It was a great task in itself. I got a lot of work done just by knowing the timer was ticking. I got 1.5 days ahead with my content, a small but encouraging start.

My task this week was to put that data to work. I was inspired by Darren Rowse (yes again). Back in episode 40 of the Problogger podcast  he shared his productivity tips. He talked about his weekly schedule. In it he assigned time slots for his weekly tasks.

Now that I knew how long stuff actually took I intended to do the same.

If you joined me in auditing your time you can follow my process. If you didn’t there’s no reason why you can’t join in now.

How to create a recurring weekly schedule

Step 1. Analyse your data

I started by scrutinising the time-sheets I had completed. There were seven in all (it seems I have problems counting a working week of five days).

To do this I created an excel spreadsheet.

The headers for each column:

  • Day of the week
  • Task
  • Category (type of work)
  • Time spent

I colour coded the sheet by day of the week.

Now I had the data in a worksheet I could start to answer some questions.

Question 1: How long do I work each day

As you will know if you work for yourself, the length of time we work each day can be an issue. At the beginning we work every hour we can sacrificing sleep, relationships, pretty much everything in our lives for getting our project off the ground.

Once our business has started to grow we need to take a reality check, however much we love our job we need to have time away from it.

To calculate the time spent working each day I calculated the sum of time spent on business related tasks over the seven days and I divided it by seven.

The answer, 10 hours a day. That’s 10 hours productive work a day which isn’t bad.

Your task

Find out how many hours you are actively working each week and day

Question 2. What was I spending my time on?

When I started this process I identified some key areas that I needed to assign weekly time to:

  • Client work
  • Marketing
  • Sales
  • Learning
  • Admin

I’ve decided to add in one more category to my weekly schedule and that’s business planning, something I spend very little time on at the moment.

Looking at my spreadsheet I was able to see how many hours a week I spent on each of these categories and what percentage of my week this represented.

I like a good pie chart so here it is.

how do i spend my time
I spend most of my time on client work (unsurprisingly)

I guess I’m not really doing sales!

So unsurprisingly client work was the category I spent the most time on. Marketing came second.

Your task

Don’t be tied to my categories. You might want to get even more granular and compare how long you spend on social media compared to blogging.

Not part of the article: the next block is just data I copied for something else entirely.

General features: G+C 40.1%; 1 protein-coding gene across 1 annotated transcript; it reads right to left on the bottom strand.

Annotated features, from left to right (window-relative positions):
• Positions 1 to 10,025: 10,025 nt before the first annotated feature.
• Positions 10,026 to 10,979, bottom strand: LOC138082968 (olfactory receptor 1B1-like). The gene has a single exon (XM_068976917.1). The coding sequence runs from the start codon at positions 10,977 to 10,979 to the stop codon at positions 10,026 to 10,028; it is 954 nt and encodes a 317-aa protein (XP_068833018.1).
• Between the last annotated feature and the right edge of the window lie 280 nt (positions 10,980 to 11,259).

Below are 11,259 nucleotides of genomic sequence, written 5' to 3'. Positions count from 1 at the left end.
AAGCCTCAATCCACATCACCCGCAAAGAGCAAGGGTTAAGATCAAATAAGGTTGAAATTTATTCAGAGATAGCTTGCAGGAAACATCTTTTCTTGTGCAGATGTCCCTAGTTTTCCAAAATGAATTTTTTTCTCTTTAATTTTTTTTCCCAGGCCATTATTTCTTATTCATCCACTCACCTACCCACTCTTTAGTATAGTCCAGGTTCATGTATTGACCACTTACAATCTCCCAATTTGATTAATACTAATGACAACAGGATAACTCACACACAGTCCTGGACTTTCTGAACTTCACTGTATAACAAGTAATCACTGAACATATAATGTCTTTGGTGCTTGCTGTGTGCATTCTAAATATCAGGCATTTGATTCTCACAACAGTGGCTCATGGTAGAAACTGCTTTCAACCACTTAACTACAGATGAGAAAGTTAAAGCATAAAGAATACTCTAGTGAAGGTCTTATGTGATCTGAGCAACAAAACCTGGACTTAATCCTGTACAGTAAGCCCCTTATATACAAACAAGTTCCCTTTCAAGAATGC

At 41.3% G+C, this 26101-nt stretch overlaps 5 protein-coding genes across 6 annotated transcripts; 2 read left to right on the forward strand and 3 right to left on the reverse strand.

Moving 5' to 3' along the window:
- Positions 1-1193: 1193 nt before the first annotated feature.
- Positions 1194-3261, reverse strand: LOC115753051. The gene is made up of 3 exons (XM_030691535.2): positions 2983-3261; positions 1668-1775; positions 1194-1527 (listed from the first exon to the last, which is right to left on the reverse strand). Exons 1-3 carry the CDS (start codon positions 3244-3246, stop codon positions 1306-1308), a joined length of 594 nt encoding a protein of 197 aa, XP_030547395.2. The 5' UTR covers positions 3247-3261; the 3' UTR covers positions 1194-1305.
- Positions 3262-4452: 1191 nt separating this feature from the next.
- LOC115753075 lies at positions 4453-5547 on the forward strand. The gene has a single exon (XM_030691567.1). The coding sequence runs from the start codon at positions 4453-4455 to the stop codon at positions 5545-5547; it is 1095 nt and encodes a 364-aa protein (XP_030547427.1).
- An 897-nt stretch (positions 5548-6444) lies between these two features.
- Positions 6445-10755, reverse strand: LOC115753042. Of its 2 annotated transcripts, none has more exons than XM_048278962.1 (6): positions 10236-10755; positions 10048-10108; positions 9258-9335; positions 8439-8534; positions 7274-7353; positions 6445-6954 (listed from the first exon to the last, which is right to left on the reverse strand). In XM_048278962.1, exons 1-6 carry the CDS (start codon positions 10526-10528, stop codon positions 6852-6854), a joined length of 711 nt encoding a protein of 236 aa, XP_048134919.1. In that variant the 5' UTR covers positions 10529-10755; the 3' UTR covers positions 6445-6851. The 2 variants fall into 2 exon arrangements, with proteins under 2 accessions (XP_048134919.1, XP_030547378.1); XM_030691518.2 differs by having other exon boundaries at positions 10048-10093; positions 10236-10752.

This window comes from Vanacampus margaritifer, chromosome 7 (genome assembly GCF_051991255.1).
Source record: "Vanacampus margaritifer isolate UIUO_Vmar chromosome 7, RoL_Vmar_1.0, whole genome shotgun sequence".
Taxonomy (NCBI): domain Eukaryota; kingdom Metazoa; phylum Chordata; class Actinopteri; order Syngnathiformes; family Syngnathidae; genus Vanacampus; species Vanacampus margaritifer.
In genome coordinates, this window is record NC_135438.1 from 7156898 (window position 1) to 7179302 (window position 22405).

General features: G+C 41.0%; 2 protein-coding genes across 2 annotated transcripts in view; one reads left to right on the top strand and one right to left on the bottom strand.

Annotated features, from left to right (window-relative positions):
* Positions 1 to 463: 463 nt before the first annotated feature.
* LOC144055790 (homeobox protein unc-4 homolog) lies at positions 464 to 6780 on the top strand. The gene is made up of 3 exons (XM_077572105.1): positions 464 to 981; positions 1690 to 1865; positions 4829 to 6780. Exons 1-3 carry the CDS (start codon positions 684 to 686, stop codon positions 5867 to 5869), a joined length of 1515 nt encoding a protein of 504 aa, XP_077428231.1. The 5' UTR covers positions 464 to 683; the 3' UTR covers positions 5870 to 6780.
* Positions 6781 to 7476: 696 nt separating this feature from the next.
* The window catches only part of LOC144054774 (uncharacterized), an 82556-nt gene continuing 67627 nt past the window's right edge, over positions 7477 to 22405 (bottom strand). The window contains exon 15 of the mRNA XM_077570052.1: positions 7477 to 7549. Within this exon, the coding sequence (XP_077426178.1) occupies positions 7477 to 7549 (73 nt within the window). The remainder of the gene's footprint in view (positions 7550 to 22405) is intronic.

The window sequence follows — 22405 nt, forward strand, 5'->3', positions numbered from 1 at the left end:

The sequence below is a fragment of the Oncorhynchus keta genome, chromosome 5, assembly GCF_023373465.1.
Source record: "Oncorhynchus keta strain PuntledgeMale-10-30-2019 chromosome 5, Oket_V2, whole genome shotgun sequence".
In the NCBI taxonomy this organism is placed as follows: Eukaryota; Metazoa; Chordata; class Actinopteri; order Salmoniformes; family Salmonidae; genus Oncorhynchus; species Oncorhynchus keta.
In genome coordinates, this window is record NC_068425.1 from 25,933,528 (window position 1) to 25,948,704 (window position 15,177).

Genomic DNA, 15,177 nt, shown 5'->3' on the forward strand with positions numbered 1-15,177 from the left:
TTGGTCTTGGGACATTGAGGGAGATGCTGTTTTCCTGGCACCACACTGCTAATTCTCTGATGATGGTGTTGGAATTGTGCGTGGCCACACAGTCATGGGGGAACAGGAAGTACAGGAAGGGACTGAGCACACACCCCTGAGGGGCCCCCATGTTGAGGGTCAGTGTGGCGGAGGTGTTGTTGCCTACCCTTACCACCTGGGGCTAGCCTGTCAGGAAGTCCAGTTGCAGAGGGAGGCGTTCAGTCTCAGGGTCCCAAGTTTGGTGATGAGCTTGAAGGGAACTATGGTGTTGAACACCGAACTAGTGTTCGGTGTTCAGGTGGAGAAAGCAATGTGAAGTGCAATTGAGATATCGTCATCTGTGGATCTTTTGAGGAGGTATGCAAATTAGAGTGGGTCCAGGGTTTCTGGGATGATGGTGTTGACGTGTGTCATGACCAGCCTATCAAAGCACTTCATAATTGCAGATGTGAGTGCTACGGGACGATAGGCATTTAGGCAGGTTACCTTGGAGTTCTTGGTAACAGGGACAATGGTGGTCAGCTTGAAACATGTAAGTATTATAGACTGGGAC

Make a list of the categories you want to add to your week

Question 3: How long do specific tasks take?

I can now stop fooling myself about how long it takes me to do big tasks like podcasting, video making or blogging. I have my data.

Scarily, according to my timsheets a podcast takes me approximately four hours to record, write and upload. A video takes slightly longer and that’s without procrastination.

Now I know this I can allocate time more realistically in future and I’m able to decide if the results I get are worth the time expense.

Your task

Make a list of these time hungry, recurring tasks and calculate the time it takes to complete them.

Step 2. Mapping out the week

This was the bit I’d been aiming for. Darren had persuaded me when I listened to his podcast that a weekly schedule would reduce stress and I’d get *everything* done. At this stage I hadn’t actually looked at his schedule but I had the idea, I’d listened to that podcast more than once.

It turns out Darren uses a Google calendar (something I might use next week).

I chose a whiteboard and some coloured dry wipe markers (you’ll be familiar with these if you watch my Facebook Live).

I like the whiteboard because when I mess it up I can erase and start again.

I drew out the working week on the whiteboard and used a purple marker to allocate recurring tasks to days. Some of this was easy. I already do weekly social media updates on a Monday morning. Every Friday I do the Facebook Live, Tuesday mornings are stat days.

It was harder to map out other tasks. I needed to allocate five hours a day to client work. Some weeks there may be more some less but I realised that a lot of the work I did was prep work. If I’m smart I can pre-load client work by reviewing the courses I run and I can get ahead with the Facebook campaigns I run.